And yet the touring party this summer is decidedly lacking in icons. Captain Michael Clarke is the last connector to those glory days, but helms a side dubbed the “worst Ashes squad” (keep being you, Daily Mail) in Australia’s history. There’s plenty of inexperience (10 of the 18-man touring party have played fewer than 15 five-day Test matches), plenty of recent mediocrity (two straight Ashes series defeats to England), and plenty of bad behavior to overcome.

If previous Australia squads were preppy, clean-living overachievers, this lot looks like the Breakfast Club. Dynamic do-it-all Shane Watson has overcome the disappointments of leadership (he was in charge for a 4-0 walloping in India earlier this year), bureaucratic absurdities (benched for one game after failing to do team-mandated “homework”), and endless criticism (150,000 Google results for “Shane Watson considering future”) to inadvertently end up as one of the key men in this series. Having scored more Test runs against England than against any other team (batting average: 35.34; bowling average: 1 wicket every 30.06 runs; perfectly respectable), he’ll shoulder a major burden.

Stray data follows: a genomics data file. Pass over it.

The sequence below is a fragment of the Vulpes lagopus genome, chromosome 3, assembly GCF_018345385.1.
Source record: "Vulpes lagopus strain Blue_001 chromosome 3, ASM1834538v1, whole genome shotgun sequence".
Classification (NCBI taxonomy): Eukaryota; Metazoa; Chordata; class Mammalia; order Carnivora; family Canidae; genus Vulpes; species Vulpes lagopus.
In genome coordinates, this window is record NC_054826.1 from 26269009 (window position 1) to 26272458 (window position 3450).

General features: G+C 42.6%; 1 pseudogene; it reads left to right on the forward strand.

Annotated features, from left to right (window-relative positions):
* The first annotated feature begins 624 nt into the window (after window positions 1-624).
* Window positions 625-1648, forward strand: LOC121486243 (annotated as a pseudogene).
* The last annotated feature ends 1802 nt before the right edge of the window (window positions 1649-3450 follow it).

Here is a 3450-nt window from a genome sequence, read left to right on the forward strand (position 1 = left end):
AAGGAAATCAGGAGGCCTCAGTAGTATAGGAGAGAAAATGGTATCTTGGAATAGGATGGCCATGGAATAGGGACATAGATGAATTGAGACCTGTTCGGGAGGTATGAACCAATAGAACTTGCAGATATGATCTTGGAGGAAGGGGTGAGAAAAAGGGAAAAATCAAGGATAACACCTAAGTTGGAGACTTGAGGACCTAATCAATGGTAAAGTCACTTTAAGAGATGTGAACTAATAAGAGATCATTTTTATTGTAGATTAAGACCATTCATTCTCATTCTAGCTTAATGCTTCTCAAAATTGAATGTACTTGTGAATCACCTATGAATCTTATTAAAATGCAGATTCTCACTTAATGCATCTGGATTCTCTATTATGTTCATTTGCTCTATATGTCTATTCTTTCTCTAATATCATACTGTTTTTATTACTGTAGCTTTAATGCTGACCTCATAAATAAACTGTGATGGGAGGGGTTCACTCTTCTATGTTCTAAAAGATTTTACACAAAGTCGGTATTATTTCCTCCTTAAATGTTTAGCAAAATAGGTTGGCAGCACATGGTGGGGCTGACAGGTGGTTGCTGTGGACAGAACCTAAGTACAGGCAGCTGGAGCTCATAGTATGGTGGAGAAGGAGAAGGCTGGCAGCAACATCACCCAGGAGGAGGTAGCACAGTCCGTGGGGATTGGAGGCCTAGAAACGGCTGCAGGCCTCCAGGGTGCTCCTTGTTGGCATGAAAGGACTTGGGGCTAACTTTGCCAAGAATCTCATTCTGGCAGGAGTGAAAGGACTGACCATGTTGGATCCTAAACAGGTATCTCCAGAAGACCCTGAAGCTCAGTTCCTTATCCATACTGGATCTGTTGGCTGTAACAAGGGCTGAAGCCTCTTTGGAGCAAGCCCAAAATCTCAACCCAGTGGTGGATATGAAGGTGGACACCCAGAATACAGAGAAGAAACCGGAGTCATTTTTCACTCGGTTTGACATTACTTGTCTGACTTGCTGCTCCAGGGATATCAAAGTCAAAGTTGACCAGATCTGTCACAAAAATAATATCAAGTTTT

Batsman David Warner used his power to allegedly fight young English player Joe Root at a Birmingham nightclub back in June after the hosts beat Australia in tournament play prior to the Ashes. After pleading guilty to “unbecoming behavior” — seriously, only in cricket, right? — and threatened with dismissal, he was suspended one Test to sit and think about what he’d done. This all came a month after he got in trouble on Twitter, the cutting-edge nadir for athlete-journalist relations.

Management has also labored. In the spring’s ICC Champions Trophy, Australia’s failure to escape the group stage caused the firing of coach Mickey Arthur just 16 days before the start of the Ashes. His replacement, the rotund and beloved old-school Darren Lehmann, ought to serve as a rallying point.

With a golden generation just past — Aussies will have watched wistfully as Ricky Ponting, one of the all-time batting greats, hit 100 in his final innings this week prior to retirement — the pressure’s on this ragtag mob to overcome England’s hype, as well as its own obvious shortcomings. Narratives don’t get more crippling or Sisyphean, yet if the past three weeks at Wimbledon are any harbinger, this series is far from settled.

5. The Ashes themselves